Visitors to Duddell’s lavish restaurant and gallery in the heart of Hong Kong will, from next week, be able to nibble on some fetching cakes festooned with marshmallows and chocolate drops.
The “birthday cakes” are a “consumable sculpture” made by local artist Phoebe Man. Drizzled in chocolate across the marshmallow peaks are phrases in traditional Chinese characters — including “Hong Kong is China’s direct-controlled municipality” — that point to the city’s recent meltdown.
Occupy Central protesters sang “Happy Birthday” during pro-democracy “umbrella revolution” demonstrations last year (hence the title of Man’s arty treats). The artist offered her cakes to grateful demonstrators and photographed them savouring the desserts.
Her small-scale but provocative piece mirrors Hong Kong’s attempt to mould its own identity ahead of direct elections in 2017. It features in Duddell’s Presents: ICA Off-Site: Hong Kongese, an exhibition organised by the Institute of Contemporary Arts (ICA) in London. A triumvirate of curators — Gregor Muir, Alia Al-Senussi and Abdullah AlTurki — has worked on the show, bringing together 20 international artists including Zeng Hong, Haroon Mirza and Dexter Dalwood. Artists connected to Hong Kong or practitioners who, according to Al-Senussi, “have bodies of work that speak directly to the idea of transformation and evolution in a metropolis”, come under the exhibition umbrella. “We all believe Hong Kong is a transformational city where you see a fusion of east and west, with a smattering of south too. Hong Kong is a unique metropolis that provides business efficiency yet maintains that necessary, not to mention sexy, touch of reality — the grit is what makes it special.”
Al-Senussi’s high-profile positions include Middle East VIP relations manager for Art Basel and chair of Tate’s young patrons committee. AlTurki, a Riyadh-born collector and founding member of the Saudi Art Council, is just as ubiquitous on the global art scene. All three collaborated previously on another off-site ICA event in 2013 called “Cinema on the Steps”. Muir quips: “Alia and Abdullah are not card-carrying curators — they’ve educated me.”
“We hope that Hong Kongese provides a sense of nostalgia, a sense of politics too, along with an appreciation of what growing pains means, for the ancient along with the new,” adds Al-Senussi. She points to the work of Taryn Simon and Ahmed Mater. The latter is showing “Artificial Light Construction” from the “Desert of Pharan” (2012) series, which has caused a stir by depicting the redevelopment around Mecca. “Mater’s work is uniquely Saudi, but at the same time deals with global themes on the tensions of valuing history yet moving forwards with modernity,” she says.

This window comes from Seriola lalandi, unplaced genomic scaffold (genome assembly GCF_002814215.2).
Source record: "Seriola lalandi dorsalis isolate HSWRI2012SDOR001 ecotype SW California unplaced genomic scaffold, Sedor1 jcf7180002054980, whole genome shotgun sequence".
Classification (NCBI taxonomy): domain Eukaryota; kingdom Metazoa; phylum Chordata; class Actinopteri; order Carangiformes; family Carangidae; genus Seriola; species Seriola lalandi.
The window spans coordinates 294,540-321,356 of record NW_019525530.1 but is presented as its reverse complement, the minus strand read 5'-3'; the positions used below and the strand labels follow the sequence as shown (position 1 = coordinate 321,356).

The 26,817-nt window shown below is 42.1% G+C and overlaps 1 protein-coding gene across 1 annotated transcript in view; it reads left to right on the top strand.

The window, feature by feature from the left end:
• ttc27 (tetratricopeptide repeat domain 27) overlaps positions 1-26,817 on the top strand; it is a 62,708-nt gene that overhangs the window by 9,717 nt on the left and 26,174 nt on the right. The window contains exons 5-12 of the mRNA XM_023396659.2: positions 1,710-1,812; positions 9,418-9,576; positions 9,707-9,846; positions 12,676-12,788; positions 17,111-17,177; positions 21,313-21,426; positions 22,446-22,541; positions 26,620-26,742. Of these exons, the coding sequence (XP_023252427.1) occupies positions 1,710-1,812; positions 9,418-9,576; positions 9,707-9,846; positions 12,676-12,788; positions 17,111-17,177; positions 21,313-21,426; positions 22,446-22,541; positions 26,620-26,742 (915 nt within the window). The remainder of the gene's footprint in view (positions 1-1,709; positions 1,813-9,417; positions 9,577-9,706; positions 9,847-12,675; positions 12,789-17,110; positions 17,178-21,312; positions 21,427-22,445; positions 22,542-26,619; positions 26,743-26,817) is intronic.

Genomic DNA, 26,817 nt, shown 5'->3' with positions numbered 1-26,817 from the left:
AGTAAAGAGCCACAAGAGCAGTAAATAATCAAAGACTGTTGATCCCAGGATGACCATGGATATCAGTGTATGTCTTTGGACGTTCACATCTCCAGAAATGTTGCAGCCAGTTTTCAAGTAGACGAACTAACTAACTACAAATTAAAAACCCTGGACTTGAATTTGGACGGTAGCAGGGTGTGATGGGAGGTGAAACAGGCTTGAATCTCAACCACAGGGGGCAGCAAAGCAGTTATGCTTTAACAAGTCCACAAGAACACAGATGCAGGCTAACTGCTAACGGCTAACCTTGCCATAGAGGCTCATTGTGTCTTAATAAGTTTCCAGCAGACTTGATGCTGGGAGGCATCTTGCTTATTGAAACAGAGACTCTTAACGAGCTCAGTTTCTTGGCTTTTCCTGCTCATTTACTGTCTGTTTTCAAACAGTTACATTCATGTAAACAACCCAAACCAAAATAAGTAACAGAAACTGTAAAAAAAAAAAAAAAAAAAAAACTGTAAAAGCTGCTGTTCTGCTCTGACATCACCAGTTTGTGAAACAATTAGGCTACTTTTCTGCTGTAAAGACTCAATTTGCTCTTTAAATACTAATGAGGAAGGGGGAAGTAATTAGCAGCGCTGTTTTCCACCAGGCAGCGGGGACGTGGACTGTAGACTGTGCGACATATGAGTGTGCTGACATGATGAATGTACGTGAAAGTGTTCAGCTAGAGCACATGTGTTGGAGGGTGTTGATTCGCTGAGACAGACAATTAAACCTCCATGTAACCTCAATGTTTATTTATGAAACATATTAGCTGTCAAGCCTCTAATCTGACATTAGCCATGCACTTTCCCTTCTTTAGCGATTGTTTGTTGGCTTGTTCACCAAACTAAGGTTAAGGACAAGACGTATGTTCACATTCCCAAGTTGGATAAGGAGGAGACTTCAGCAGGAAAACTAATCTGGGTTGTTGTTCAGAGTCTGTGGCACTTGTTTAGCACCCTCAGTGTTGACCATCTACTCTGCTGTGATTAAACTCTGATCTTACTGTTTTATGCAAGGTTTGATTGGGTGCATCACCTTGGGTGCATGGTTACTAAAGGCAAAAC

There is a weighty story behind Simon’s “A Living Man Declared Dead and Other Chapters I-XVIII, Censored Edition”, about state-controlled restrictions on art in China. These intricate pieces usually depict family bloodlines and related stories, but here they consist of Malevich-esque redacted blocks.
The “chapters”, as Simon calls them, were covered up in 2013 for a show at the Ullens Center for Contemporary Art in Beijing. After the authorities ruled that images from the series were unacceptable, the centre’s director, Philip Tinari, and Simon decided to black out the original content. “The work, and the problems surrounding it being shown in Beijing, tell us much about fraught subjects and the importance of cities such as Hong Kong in giving them expression,” Al-Senussi argues.
Annie Lai-kuen Wan, a local artist, is another highlight; she has turned two books filled with 1970s images of Hong Kong into ceramics by covering the publications in stoneware slip. Muir is also keen on Tseng Kwong Chi’s images of New York (“Empire State”, 1979) and London (“Tower Bridge”, 1983).
Since he joined as director in 2011, Muir is largely credited with reinventing and salvaging the ICA, which was threatened with closure due to a ballooning deficit. Hong Kongese takes the ICA brand abroad; the Duddell’s show marks the first time that the gallery’s off-site events and exhibitions programme has ventured overseas.
“There are important patrons in Hong Kong, and the ICA has some good friends there,” says Muir. “We wanted to create a show that reflects the movement of the art world during the week of Art Basel in Hong Kong. The show is all about global dialogue; we want the works to matter, but also want it to be fun.”
Muir, Al-Senussi and AlTurki are in good company — in late 2013, China’s best known dissident artist Ai Weiwei organised an exhibition of works by 13 local artists at Duddell’s. The venue helps fill a gap for art spaces in the city, raising questions about whether a healthy art scene is developing there.
“It still lacks a complete art ecosystem. It grew and expanded rapidly within a short period . . . mainly driven by art trading. That said, with M+ [the new museum for visual culture] coming soon, I think Hong Kong will soon find its balance and develop into a world-class art scene,” says Adrian Cheng, the Hong Kong-based collector and founder of the K11 Art Foundation.
A neon sign emblazoned with the word “Millie’s”, a famous Hong Kong shopping centre, comes from the M+ collection. The dazzling, exuberant piece — a mini replica of the huge, peacock-inspired creation — should make Hong Kong’s citizens feel at home.
‘Duddell’s Presents: ICA Off-Site: Hong Kongese’, March 12-June 22, ica.org
Photographs by Ben Brown Fine Arts/Muna Tseng Dance